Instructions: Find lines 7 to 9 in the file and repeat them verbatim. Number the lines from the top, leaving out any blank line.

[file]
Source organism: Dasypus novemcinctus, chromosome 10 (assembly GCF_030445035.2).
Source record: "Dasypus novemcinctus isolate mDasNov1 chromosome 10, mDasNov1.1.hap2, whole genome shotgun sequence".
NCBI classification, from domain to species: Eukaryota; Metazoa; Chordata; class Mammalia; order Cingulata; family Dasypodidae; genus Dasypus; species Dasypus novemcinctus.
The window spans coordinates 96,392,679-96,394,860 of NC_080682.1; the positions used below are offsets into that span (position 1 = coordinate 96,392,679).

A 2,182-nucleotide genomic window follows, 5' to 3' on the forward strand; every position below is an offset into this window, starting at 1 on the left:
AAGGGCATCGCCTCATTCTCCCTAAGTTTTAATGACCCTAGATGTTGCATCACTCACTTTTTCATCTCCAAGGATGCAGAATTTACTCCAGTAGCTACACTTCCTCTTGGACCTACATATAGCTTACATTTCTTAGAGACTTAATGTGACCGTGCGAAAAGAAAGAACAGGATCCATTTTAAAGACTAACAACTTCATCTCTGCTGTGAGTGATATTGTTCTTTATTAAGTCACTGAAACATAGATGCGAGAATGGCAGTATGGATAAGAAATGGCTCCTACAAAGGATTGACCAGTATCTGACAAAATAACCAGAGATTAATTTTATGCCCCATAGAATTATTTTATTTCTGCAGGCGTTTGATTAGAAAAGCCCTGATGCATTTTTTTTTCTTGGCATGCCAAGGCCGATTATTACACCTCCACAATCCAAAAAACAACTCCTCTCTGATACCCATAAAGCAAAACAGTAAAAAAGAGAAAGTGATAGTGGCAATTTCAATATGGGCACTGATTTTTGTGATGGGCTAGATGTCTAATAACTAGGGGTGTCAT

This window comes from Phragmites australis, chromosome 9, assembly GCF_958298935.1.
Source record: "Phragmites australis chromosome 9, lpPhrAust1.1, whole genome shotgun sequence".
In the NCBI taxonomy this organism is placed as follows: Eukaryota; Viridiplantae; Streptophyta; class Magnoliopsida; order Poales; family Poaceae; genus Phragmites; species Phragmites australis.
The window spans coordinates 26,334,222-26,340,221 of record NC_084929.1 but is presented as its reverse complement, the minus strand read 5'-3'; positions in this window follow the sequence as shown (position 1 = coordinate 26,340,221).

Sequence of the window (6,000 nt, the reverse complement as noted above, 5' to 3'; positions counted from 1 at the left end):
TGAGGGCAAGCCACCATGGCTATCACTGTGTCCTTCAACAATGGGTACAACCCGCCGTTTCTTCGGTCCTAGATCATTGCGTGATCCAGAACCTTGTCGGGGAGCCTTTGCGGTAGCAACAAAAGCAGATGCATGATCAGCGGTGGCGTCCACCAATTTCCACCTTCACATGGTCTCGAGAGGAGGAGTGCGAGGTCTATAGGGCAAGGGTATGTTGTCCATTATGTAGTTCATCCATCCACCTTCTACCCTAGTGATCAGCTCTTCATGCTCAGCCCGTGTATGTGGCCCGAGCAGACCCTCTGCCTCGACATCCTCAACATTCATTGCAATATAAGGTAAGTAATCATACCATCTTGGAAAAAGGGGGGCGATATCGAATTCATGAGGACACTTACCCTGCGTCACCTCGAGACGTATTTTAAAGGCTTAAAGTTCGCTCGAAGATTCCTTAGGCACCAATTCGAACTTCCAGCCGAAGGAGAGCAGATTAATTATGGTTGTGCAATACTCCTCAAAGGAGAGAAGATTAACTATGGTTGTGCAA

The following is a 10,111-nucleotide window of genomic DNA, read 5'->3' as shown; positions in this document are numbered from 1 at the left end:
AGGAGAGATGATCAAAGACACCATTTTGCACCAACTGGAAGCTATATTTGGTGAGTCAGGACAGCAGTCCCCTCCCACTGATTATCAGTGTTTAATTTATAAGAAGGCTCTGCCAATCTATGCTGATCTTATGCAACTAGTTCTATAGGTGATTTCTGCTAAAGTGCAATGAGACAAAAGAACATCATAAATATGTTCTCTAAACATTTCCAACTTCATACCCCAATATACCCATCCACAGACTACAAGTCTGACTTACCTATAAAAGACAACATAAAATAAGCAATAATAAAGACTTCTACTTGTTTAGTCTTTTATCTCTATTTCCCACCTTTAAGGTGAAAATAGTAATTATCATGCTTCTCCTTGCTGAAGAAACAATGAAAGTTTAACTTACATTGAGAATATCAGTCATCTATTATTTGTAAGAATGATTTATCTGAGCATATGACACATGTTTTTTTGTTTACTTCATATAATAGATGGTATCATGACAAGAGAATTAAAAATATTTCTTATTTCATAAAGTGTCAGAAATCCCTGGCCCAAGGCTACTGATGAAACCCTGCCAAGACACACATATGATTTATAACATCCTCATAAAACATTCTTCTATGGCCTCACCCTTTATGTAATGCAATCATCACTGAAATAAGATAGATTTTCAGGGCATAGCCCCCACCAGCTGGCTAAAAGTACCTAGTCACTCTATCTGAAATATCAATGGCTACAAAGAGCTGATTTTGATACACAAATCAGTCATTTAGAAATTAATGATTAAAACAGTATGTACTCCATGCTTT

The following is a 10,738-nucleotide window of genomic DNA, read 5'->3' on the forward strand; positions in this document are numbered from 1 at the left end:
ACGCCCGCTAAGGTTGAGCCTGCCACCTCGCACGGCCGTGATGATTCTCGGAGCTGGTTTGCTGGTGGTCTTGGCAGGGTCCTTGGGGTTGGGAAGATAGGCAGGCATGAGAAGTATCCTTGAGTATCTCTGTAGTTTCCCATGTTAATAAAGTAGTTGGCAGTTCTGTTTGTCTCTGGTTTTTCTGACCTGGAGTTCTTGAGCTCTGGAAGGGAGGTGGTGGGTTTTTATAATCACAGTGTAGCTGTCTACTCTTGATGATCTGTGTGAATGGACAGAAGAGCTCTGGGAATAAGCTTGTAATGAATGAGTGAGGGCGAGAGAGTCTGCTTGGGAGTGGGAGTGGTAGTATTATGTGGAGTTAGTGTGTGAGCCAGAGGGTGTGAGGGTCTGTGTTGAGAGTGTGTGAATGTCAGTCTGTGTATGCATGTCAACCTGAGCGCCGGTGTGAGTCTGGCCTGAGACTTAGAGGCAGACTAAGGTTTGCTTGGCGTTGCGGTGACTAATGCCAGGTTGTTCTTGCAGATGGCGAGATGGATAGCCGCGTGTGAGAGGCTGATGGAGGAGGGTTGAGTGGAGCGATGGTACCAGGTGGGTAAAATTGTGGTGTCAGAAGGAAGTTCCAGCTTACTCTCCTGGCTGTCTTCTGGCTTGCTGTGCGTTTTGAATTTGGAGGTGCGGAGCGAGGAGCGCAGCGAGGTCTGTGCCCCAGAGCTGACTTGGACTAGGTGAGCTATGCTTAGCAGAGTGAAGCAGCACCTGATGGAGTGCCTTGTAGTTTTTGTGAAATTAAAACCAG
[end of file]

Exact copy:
This window comes from Phragmites australis, chromosome 9, assembly GCF_958298935.1.
Source record: "Phragmites australis chromosome 9, lpPhrAust1.1, whole genome shotgun sequence".
In the NCBI taxonomy this organism is placed as follows: Eukaryota; Viridiplantae; Streptophyta; class Magnoliopsida; order Poales; family Poaceae; genus Phragmites; species Phragmites australis.